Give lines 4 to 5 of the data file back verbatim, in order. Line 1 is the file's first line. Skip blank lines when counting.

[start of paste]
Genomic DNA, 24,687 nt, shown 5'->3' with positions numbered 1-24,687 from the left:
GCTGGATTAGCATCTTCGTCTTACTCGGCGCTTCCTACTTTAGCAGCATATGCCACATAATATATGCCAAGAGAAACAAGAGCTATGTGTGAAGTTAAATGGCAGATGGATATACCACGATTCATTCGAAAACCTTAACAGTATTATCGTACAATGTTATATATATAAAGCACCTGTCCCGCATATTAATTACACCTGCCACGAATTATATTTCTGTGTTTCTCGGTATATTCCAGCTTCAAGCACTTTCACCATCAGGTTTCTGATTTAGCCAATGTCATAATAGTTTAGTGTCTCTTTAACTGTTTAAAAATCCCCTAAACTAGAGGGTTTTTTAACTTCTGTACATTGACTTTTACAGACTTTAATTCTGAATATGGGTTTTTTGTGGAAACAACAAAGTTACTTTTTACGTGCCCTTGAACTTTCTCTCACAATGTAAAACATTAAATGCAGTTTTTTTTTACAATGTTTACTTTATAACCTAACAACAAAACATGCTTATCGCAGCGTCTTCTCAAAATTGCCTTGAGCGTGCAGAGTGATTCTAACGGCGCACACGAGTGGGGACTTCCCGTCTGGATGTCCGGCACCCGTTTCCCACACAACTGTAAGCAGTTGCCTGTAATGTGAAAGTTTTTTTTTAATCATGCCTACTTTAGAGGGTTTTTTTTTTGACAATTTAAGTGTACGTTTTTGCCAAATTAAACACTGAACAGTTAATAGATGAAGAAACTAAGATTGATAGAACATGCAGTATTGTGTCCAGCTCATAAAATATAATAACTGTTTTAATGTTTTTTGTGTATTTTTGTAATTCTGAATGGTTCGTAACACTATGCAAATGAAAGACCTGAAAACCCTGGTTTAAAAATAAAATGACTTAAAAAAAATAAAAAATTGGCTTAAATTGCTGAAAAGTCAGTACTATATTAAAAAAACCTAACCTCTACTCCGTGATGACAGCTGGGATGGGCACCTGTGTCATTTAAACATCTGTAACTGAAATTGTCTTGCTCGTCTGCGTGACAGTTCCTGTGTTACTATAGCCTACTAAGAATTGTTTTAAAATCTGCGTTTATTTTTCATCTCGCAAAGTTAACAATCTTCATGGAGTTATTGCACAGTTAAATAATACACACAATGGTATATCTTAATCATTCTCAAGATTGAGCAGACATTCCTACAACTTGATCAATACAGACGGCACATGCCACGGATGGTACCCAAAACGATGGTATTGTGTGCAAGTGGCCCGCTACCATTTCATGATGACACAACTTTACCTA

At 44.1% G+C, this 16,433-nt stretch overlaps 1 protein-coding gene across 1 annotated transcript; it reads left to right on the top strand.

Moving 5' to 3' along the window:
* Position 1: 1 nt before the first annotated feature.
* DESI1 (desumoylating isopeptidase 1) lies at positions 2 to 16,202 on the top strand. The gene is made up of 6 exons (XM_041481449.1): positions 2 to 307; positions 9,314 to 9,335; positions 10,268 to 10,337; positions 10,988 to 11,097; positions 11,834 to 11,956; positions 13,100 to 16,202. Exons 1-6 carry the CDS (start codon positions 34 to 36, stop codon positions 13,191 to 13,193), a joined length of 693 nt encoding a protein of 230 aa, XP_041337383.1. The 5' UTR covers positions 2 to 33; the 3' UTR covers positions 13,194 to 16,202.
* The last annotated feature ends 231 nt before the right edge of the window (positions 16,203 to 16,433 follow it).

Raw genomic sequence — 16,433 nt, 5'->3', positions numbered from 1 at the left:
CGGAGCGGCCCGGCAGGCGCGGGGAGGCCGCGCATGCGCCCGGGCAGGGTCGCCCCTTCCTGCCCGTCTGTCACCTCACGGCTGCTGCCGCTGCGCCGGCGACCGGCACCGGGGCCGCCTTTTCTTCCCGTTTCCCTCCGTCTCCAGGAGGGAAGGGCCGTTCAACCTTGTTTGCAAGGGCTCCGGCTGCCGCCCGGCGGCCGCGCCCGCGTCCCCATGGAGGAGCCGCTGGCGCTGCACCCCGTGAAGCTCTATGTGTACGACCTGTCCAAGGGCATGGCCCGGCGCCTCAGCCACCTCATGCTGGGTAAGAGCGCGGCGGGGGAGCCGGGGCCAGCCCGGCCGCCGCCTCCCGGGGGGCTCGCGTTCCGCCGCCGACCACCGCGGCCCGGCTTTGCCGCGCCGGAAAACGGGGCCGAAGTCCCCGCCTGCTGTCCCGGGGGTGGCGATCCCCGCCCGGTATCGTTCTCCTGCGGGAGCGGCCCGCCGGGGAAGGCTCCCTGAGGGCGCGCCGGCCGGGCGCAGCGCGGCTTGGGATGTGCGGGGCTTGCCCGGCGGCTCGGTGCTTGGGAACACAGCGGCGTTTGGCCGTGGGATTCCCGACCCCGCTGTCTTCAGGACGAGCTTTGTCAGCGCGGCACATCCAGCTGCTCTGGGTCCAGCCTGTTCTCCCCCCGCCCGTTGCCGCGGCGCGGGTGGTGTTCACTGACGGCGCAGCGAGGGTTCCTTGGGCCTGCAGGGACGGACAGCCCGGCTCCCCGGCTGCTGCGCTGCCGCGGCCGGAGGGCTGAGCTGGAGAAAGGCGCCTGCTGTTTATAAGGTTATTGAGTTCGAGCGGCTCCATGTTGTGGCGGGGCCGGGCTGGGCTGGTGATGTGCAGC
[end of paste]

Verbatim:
Moving 5' to 3' along the window:
* Position 1: 1 nt before the first annotated feature.